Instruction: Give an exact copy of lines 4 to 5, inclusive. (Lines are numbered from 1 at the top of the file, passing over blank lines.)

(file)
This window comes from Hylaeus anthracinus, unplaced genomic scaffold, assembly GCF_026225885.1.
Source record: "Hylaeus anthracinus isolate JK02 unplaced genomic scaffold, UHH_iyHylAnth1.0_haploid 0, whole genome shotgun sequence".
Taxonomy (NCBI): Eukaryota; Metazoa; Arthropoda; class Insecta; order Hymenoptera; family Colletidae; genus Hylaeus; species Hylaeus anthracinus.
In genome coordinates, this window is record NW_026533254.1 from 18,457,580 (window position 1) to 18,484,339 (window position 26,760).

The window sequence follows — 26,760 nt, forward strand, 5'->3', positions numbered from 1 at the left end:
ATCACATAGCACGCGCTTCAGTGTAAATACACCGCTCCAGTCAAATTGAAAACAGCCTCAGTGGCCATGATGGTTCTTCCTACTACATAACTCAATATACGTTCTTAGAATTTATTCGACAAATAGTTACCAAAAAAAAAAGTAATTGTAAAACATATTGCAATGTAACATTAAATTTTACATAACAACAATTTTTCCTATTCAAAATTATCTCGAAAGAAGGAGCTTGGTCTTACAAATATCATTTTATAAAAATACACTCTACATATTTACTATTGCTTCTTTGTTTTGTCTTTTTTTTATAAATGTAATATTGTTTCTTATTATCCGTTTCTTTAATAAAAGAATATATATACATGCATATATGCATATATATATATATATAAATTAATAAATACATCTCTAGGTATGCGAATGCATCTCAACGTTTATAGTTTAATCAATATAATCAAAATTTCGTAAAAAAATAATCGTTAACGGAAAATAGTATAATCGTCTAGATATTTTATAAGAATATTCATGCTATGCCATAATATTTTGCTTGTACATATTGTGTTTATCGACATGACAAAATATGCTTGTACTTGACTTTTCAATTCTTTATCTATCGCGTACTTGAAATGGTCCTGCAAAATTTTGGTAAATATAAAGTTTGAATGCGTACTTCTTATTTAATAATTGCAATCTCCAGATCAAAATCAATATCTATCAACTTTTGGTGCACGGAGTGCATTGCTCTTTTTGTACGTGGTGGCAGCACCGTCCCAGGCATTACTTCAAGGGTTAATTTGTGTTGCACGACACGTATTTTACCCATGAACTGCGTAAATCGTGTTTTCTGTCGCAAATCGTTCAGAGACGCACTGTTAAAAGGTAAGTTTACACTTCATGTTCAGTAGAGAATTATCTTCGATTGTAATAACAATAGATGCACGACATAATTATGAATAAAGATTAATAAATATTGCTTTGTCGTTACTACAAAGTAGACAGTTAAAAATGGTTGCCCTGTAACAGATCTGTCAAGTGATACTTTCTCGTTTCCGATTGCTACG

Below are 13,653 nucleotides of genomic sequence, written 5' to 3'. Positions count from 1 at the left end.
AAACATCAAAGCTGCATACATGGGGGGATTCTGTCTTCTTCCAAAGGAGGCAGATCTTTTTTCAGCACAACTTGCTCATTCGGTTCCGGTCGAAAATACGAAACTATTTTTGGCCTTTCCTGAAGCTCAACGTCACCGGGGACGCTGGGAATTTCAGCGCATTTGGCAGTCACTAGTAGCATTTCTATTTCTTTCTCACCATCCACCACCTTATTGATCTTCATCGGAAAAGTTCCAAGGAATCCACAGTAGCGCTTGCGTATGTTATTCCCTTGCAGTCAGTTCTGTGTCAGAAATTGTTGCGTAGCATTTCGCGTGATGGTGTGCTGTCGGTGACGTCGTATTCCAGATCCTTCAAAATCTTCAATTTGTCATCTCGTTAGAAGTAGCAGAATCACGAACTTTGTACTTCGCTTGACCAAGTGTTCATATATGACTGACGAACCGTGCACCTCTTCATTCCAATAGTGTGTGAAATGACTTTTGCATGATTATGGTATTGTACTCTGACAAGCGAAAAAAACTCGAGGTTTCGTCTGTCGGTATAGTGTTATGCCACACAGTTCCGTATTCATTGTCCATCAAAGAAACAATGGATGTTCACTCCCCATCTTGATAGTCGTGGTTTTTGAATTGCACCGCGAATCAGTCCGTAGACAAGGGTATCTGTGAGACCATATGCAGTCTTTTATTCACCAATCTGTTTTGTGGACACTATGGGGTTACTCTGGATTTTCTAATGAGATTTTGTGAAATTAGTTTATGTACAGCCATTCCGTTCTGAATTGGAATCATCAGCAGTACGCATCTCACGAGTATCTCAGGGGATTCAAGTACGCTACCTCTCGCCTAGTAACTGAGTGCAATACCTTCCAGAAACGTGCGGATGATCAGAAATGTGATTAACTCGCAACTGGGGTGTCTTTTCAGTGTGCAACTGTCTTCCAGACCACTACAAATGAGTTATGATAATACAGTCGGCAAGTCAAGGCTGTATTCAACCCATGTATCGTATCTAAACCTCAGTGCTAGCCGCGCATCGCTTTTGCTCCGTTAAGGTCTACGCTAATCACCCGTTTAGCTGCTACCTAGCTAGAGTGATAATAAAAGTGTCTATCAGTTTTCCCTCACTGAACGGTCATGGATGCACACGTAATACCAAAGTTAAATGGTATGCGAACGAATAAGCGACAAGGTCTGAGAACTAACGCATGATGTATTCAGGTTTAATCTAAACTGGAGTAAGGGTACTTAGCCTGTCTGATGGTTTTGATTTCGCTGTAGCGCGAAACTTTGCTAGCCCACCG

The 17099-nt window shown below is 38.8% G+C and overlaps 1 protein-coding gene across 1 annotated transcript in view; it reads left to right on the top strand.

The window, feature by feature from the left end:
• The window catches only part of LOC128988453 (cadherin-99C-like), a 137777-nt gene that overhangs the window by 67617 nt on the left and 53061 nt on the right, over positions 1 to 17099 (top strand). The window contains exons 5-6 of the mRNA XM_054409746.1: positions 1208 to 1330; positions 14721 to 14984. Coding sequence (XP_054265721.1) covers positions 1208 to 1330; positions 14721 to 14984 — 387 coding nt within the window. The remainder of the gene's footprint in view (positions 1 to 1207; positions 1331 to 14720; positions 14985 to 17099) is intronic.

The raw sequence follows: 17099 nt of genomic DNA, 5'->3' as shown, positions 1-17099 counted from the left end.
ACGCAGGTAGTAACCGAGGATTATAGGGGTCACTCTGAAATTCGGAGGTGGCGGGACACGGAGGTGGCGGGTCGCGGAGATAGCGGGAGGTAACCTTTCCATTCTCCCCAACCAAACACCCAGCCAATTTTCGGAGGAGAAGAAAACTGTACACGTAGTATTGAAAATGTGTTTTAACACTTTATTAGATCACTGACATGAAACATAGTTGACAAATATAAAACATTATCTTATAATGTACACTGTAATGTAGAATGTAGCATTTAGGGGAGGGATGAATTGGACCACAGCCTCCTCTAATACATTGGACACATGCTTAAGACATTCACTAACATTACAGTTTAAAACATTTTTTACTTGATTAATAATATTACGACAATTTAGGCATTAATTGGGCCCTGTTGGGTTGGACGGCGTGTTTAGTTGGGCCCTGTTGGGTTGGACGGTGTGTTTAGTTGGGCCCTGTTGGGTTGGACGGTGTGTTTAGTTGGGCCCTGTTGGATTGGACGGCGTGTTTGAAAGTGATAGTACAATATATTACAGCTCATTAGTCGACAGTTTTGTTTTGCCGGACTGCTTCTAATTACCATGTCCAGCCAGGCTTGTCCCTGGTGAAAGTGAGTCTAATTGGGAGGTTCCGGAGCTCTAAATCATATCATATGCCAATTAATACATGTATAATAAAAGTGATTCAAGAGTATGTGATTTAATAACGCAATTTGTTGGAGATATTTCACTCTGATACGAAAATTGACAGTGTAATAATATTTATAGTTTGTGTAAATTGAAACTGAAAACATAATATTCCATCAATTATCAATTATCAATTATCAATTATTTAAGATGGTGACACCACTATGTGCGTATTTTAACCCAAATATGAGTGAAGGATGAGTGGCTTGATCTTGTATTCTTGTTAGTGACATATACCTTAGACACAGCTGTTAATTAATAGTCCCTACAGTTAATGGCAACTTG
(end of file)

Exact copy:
In genome coordinates, this window is record NW_026533254.1 from 18,457,580 (window position 1) to 18,484,339 (window position 26,760).

The window sequence follows — 26,760 nt, forward strand, 5'->3', positions numbered from 1 at the left end: